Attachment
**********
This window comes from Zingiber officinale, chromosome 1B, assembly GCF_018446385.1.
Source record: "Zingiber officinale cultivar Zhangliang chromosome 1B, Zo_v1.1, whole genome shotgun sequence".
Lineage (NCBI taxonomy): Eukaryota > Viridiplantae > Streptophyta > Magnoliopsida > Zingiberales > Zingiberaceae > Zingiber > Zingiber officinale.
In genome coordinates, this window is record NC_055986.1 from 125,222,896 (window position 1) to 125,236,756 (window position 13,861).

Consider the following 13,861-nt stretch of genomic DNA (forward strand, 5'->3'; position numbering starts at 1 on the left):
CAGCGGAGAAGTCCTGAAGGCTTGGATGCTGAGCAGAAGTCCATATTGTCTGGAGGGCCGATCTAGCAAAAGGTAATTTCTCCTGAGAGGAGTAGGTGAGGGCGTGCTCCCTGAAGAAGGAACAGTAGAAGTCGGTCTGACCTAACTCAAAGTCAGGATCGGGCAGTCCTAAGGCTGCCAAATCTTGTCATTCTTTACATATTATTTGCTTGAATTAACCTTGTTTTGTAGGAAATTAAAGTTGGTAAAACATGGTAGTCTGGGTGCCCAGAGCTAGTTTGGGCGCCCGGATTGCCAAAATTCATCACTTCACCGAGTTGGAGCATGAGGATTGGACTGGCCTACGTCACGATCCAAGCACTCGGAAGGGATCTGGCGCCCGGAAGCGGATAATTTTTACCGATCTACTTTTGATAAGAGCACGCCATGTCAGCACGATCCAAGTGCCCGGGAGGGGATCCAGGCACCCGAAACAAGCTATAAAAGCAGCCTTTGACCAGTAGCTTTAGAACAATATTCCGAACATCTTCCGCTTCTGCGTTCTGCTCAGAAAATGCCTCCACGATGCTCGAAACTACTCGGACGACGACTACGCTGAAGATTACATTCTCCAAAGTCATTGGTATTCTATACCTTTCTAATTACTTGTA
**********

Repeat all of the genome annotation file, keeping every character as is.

This window comes from Zingiber officinale, chromosome 1B, assembly GCF_018446385.1.
Source record: "Zingiber officinale cultivar Zhangliang chromosome 1B, Zo_v1.1, whole genome shotgun sequence".
Lineage (NCBI taxonomy): Eukaryota > Viridiplantae > Streptophyta > Magnoliopsida > Zingiberales > Zingiberaceae > Zingiber > Zingiber officinale.
In genome coordinates, this window is record NC_055986.1 from 125,222,896 (window position 1) to 125,236,756 (window position 13,861).

Consider the following 13,861-nt stretch of genomic DNA (forward strand, 5'->3'; position numbering starts at 1 on the left):
CAGCGGAGAAGTCCTGAAGGCTTGGATGCTGAGCAGAAGTCCATATTGTCTGGAGGGCCGATCTAGCAAAAGGTAATTTCTCCTGAGAGGAGTAGGTGAGGGCGTGCTCCCTGAAGAAGGAACAGTAGAAGTCGGTCTGACCTAACTCAAAGTCAGGATCGGGCAGTCCTAAGGCTGCCAAATCTTGTCATTCTTTACATATTATTTGCTTGAATTAACCTTGTTTTGTAGGAAATTAAAGTTGGTAAAACATGGTAGTCTGGGTGCCCAGAGCTAGTTTGGGCGCCCGGATTGCCAAAATTCATCACTTCACCGAGTTGGAGCATGAGGATTGGACTGGCCTACGTCACGATCCAAGCACTCGGAAGGGATCTGGCGCCCGGAAGCGGATAATTTTTACCGATCTACTTTTGATAAGAGCACGCCATGTCAGCACGATCCAAGTGCCCGGGAGGGGATCCAGGCACCCGAAACAAGCTATAAAAGCAGCCTTTGACCAGTAGCTTTAGAACAATATTCCGAACATCTTCCGCTTCTGCGTTCTGCTCAGAAAATGCCTCCACGATGCTCGAAACTACTCGGACGACGACTACGCTGAAGATTACATTCTCCAAAGTCATTGGTATTCTATACCTTTCTAATTACTTGTA